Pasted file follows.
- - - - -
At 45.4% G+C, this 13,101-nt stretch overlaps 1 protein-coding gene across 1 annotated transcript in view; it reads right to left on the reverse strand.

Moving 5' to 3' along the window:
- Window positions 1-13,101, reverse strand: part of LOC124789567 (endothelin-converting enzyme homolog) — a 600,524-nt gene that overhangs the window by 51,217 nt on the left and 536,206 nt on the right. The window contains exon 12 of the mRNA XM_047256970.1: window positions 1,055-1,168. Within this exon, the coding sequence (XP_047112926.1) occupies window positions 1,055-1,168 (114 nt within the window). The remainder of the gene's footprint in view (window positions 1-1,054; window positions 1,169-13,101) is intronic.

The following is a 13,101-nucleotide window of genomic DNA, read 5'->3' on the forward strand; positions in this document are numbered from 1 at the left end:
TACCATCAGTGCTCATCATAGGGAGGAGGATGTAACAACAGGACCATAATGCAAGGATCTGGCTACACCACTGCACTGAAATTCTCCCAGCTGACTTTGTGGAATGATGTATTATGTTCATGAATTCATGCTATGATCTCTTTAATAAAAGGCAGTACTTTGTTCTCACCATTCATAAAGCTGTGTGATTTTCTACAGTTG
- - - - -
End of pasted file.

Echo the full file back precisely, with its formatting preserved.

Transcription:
At 45.4% G+C, this 13,101-nt stretch overlaps 1 protein-coding gene across 1 annotated transcript in view; it reads right to left on the reverse strand.

Moving 5' to 3' along the window:
- Window positions 1-13,101, reverse strand: part of LOC124789567 (endothelin-converting enzyme homolog) — a 600,524-nt gene that overhangs the window by 51,217 nt on the left and 536,206 nt on the right. The window contains exon 12 of the mRNA XM_047256970.1: window positions 1,055-1,168. Within this exon, the coding sequence (XP_047112926.1) occupies window positions 1,055-1,168 (114 nt within the window). The remainder of the gene's footprint in view (window positions 1-1,054; window positions 1,169-13,101) is intronic.

The following is a 13,101-nucleotide window of genomic DNA, read 5'->3' on the forward strand; positions in this document are numbered from 1 at the left end:
TACCATCAGTGCTCATCATAGGGAGGAGGATGTAACAACAGGACCATAATGCAAGGATCTGGCTACACCACTGCACTGAAATTCTCCCAGCTGACTTTGTGGAATGATGTATTATGTTCATGAATTCATGCTATGATCTCTTTAATAAAAGGCAGTACTTTGTTCTCACCATTCATAAAGCTGTGTGATTTTCTACAGTTG